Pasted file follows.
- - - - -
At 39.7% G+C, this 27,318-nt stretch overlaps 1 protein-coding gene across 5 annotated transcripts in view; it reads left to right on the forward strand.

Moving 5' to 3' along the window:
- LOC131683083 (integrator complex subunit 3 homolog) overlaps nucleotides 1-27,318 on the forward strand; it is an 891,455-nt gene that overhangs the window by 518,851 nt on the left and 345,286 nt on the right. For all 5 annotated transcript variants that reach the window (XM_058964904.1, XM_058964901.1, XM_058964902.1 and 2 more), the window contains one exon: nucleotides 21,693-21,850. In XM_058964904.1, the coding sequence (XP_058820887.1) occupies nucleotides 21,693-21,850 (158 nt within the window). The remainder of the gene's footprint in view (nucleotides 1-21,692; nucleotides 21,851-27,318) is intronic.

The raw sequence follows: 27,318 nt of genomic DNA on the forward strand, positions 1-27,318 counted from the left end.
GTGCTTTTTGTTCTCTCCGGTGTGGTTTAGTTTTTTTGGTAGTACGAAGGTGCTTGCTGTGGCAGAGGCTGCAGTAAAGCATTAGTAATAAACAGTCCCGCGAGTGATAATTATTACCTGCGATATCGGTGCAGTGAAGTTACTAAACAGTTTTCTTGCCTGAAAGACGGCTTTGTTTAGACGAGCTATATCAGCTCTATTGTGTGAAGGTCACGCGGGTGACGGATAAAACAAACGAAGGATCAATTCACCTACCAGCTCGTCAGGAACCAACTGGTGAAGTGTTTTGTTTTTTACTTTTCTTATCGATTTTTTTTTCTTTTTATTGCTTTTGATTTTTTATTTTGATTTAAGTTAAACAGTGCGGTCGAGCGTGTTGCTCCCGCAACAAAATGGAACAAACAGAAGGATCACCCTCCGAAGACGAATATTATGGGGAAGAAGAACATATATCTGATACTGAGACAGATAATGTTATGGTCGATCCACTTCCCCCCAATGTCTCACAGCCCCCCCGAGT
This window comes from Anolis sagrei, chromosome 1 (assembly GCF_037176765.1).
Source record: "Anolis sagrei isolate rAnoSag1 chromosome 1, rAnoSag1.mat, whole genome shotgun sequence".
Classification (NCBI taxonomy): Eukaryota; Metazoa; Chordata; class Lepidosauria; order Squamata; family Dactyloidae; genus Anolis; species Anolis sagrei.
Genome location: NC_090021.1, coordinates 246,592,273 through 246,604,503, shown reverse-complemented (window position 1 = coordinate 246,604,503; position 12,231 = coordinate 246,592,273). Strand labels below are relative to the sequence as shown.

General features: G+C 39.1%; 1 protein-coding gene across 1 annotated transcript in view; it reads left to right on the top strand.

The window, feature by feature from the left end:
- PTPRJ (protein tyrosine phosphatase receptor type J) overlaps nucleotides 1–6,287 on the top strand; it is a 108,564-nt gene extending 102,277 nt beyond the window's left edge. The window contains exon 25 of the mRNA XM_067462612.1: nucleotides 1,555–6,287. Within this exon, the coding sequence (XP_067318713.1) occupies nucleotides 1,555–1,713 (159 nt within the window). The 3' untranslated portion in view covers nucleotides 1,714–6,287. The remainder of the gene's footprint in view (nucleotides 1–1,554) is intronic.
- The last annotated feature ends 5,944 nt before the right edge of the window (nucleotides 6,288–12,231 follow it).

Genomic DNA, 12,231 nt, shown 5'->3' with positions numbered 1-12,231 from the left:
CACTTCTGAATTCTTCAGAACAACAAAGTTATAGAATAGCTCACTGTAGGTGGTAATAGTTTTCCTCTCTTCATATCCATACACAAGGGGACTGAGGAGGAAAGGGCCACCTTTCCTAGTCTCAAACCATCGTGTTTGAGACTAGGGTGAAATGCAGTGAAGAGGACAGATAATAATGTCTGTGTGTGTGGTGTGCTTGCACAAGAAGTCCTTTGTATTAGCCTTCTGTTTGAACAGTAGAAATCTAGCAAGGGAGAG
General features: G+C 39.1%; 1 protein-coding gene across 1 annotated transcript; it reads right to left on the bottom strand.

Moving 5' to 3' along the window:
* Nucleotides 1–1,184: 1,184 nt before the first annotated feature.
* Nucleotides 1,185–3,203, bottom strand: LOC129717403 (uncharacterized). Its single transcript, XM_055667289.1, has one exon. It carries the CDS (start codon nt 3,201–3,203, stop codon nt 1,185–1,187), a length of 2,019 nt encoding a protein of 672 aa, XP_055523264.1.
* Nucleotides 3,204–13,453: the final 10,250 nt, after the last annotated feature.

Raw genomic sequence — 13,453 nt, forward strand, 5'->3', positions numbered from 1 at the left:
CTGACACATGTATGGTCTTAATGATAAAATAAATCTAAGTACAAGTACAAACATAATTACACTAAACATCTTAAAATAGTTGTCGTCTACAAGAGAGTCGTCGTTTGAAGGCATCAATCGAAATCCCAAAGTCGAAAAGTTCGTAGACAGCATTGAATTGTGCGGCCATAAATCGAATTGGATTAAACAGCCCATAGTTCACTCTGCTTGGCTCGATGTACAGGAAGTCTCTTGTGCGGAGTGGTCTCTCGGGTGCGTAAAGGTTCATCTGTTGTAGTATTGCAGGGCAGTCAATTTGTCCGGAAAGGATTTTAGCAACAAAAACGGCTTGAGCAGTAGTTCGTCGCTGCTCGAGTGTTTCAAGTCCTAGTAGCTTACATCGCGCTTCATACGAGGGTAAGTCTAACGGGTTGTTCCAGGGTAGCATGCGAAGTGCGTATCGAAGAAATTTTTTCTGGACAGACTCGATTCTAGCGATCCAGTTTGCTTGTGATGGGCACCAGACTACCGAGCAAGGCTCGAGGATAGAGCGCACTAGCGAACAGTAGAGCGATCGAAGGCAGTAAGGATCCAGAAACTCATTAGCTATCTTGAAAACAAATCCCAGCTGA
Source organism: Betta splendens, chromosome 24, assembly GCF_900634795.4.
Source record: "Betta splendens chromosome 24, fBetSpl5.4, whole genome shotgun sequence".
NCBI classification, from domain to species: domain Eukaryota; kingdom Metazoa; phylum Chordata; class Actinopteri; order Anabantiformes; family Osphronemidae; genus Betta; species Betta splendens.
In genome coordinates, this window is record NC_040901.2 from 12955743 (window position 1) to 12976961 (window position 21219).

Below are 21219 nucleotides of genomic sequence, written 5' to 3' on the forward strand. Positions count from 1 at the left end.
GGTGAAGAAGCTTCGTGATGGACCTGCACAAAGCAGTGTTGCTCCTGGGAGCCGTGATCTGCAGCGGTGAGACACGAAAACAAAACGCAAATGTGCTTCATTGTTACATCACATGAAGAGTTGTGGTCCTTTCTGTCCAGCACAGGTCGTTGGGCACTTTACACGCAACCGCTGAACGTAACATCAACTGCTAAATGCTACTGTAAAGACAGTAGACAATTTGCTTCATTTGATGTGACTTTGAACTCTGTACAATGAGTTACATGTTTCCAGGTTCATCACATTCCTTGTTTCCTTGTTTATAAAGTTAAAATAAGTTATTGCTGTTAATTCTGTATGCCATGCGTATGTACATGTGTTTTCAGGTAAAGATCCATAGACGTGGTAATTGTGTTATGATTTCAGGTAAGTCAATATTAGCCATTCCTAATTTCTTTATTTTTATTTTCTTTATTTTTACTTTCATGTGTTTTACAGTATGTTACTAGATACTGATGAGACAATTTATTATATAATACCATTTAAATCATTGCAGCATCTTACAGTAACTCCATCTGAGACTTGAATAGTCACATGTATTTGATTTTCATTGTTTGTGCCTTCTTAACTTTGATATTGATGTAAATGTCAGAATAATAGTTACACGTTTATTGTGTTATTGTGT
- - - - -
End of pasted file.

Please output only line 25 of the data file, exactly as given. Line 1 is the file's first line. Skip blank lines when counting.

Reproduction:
NCBI classification, from domain to species: domain Eukaryota; kingdom Metazoa; phylum Chordata; class Actinopteri; order Anabantiformes; family Osphronemidae; genus Betta; species Betta splendens.